Gifted students are truly our forgotten children. Neglected in our schools and ignored by our policymakers, they spend their days dozing through classes in which they aren’t learning.
A statistical analysis published in 1992 by James A. Kulik demonstrated that the benefits from advanced classes for talented students were “positive, large, and important” and said that [de-tracking] could greatly damage American education.” Student achievement would suffer, Mr. Kulik maintained, and the damage would be greatest if schools “eliminated enriched and accelerated classes for their brightest learners. The achievement level of such students falls dramatically.” He also found that students of all ability levels benefit from grouping that adjusts the curriculum to their aptitude levels.
A study of intermediate students’ math achievement published in 2002 by Carol Tieso also found that differentiated instruction combined with flexible grouping improved academic achievement. Ms. Tieso concluded that students from all socioeconomic backgrounds made gains, and that students enjoyed working in differentiated groups and were more motivated than peers in a comparison group.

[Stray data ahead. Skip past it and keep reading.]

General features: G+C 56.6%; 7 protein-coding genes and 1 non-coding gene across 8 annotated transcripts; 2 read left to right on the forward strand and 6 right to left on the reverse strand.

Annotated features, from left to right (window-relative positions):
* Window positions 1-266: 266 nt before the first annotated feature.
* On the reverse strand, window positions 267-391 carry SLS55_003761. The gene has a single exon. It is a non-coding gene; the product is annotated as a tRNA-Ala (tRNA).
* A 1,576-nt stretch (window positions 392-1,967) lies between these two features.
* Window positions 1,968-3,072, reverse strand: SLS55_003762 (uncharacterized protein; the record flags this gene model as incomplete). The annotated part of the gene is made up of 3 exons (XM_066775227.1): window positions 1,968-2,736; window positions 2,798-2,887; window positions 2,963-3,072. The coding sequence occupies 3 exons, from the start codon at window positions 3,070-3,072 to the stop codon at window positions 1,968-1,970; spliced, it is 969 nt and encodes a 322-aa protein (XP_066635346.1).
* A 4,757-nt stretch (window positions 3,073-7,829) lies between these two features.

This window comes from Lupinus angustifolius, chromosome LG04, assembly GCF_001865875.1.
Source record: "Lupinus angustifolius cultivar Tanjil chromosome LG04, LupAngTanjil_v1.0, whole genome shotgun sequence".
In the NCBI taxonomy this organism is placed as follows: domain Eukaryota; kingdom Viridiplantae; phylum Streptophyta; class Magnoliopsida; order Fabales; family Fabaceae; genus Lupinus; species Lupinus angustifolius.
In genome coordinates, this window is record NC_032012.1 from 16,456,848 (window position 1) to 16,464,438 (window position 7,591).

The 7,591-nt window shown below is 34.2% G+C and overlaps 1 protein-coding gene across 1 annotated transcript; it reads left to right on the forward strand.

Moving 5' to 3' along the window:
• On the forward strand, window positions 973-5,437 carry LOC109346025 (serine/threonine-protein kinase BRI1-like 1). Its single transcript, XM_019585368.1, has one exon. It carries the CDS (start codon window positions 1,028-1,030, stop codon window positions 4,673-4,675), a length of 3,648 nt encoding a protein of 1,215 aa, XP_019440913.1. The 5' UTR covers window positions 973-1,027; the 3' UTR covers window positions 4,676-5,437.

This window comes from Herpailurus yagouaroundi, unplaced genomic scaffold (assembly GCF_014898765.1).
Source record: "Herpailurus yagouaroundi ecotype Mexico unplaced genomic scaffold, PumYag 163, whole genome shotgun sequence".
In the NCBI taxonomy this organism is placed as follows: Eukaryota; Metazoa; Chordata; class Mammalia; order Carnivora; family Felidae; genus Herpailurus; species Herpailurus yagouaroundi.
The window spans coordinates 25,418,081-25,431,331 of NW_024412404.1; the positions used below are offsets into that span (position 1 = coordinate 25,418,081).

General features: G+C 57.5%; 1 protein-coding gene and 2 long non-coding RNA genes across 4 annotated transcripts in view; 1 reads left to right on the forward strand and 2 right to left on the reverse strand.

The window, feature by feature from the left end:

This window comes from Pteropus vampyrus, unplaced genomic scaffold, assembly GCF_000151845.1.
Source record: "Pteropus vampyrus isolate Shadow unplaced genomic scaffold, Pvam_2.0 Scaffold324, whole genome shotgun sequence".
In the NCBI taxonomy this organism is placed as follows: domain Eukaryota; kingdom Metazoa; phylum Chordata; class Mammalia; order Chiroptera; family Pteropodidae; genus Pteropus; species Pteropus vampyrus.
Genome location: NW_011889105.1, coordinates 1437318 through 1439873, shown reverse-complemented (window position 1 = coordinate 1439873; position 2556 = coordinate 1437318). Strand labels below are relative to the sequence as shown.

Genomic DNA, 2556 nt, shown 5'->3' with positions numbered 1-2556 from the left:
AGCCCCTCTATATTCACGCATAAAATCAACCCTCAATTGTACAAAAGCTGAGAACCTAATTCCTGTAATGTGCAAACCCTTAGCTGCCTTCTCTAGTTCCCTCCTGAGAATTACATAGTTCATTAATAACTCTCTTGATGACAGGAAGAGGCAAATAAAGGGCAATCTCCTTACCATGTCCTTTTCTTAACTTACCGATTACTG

Even the National Research Council board acknowledged that teachers would require a lot of specialized training to carry out its recommendations in “Engaging Minds.” Differentiation is hard to do well. Teachers must know how to assess students who are years above grade level and then be able to rewrite the whole curriculum to address their assessed learning needs. Although the board members must know that this training has not been provided and is not going to happen, they went ahead and recklessly recommended a policy that will harm many capable, hard-working students in the hope that it might help some struggling students.